Regulatory Competition in EU Corporate Law After Inspire Art: Unbundling Delaware's Product for Europe
Posted: 6 Dec 2007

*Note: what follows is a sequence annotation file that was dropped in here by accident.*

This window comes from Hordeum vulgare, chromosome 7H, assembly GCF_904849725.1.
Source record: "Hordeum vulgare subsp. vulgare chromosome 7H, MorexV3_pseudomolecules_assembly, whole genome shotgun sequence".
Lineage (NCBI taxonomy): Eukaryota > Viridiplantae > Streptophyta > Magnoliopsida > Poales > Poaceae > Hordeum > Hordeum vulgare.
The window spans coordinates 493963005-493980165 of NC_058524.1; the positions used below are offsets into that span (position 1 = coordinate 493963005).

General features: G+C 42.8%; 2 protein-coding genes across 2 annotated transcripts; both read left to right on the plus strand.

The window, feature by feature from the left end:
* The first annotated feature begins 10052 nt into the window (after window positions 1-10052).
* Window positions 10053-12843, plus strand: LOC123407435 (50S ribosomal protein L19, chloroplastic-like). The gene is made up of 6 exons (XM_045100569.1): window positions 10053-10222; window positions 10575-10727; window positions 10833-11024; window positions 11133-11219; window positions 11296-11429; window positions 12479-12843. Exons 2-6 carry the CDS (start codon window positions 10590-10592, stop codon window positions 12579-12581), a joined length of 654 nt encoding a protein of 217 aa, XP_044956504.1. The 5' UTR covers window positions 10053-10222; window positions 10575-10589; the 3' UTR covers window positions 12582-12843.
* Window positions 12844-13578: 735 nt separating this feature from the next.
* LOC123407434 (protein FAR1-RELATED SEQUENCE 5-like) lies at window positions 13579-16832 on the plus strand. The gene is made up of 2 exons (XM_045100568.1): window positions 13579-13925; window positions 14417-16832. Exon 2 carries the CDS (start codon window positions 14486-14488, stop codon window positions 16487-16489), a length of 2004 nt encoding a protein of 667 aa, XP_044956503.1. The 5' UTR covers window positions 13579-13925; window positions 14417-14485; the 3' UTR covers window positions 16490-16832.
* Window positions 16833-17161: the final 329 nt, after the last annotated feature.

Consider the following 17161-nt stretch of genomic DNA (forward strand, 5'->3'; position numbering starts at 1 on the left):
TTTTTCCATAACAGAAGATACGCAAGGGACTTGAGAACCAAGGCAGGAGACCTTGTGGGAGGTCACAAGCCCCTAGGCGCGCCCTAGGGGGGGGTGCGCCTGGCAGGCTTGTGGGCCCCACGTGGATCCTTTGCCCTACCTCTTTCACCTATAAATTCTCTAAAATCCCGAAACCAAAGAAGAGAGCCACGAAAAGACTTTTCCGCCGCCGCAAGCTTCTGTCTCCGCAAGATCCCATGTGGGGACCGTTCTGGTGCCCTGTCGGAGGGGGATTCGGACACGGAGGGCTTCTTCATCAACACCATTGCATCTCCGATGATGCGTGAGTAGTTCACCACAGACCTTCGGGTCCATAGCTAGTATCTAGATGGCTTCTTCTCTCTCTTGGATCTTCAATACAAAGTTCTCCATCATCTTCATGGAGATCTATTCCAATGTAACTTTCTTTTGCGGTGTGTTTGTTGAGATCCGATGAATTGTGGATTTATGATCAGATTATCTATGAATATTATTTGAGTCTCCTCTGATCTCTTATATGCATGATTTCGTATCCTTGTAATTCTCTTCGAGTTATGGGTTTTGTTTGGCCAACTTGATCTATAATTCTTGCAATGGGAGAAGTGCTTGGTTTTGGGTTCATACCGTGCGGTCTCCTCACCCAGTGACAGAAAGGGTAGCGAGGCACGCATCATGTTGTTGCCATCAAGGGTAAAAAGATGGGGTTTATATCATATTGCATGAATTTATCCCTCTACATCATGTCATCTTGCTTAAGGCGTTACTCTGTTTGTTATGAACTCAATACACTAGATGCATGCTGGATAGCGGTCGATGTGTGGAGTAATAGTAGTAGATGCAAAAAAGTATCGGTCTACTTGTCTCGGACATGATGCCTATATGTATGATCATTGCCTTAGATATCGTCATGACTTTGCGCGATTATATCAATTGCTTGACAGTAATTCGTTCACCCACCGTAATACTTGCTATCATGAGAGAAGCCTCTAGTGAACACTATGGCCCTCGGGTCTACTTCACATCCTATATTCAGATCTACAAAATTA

The decisions of the European Court of Justice in Centros and then in Inspire Art open up the possibility of regulatory competition in European corporate law. Now that EU Member States have to recognize each other's charters, some Member States could enact and enforce corporate law preferred by shareholders, managers or both, and thus lure corporations away from other Member States with less attractive corporate law. The European debate after Inspire Art will in some ways resemble the U.S. debate over the "Delaware effect" on corporate law over the past seventy years. Implicit in much of this debate, however, is the assumption, based on the U.S. experience, that regulatory competition in corporate law necessarily means that Member States will offer both their corporate law and their judicial system to managers and investors in other Member States who choose to incorporate abroad. In the United States, incorporation in Delaware means that corporate law cases are litigated in Delaware. This bundling of statutory law and adjudication might, however, cause difficulties in Europe. Using a theoretical framework of New Institutional Economics, we suggest that Member States are most likely to succeed in the regulatory competition following Centros and Inspire Art if they unbundle the corporate law product and allow buyers of corporate charters to choose the corporate law of the Member State of incorporation but have disputes under that law adjudicated elsewhere, preferably by arbitration panels. Although it is possible to allow disputes under one Member State's corporate law to be decided by the local courts of another Member State (probably the "seat" of the corporation), for a variety of reasons we find this to be an unattractive alternative. A more attractive alternative is adjudication by panels of professional arbitrators who specialize in the corporate law of a particular Member State, but who could be citizens of different Member States,and who would apply uniform procedural rules determined by an arbitration association rather than by national courts. This alternative requires that Member States allow corporate charters to provide for arbitration of disputes over corporate internal affairs. While national courts in the Member State of incorporation could do this by routinely enforcing arbitration awards, specific provision for arbitration in corporate statutes is preferable. Then, if a Member State where a corporation has its principal place of business or some other Member State were to try to make the arbitration clause unworkable under its own conflict of laws principles, the Member State of incorporation and private parties could claim, probably successfully, that frustration of the arbitration clause was not in compliance with the right of establishment as interpreted by the ECJ in Inspire Art.
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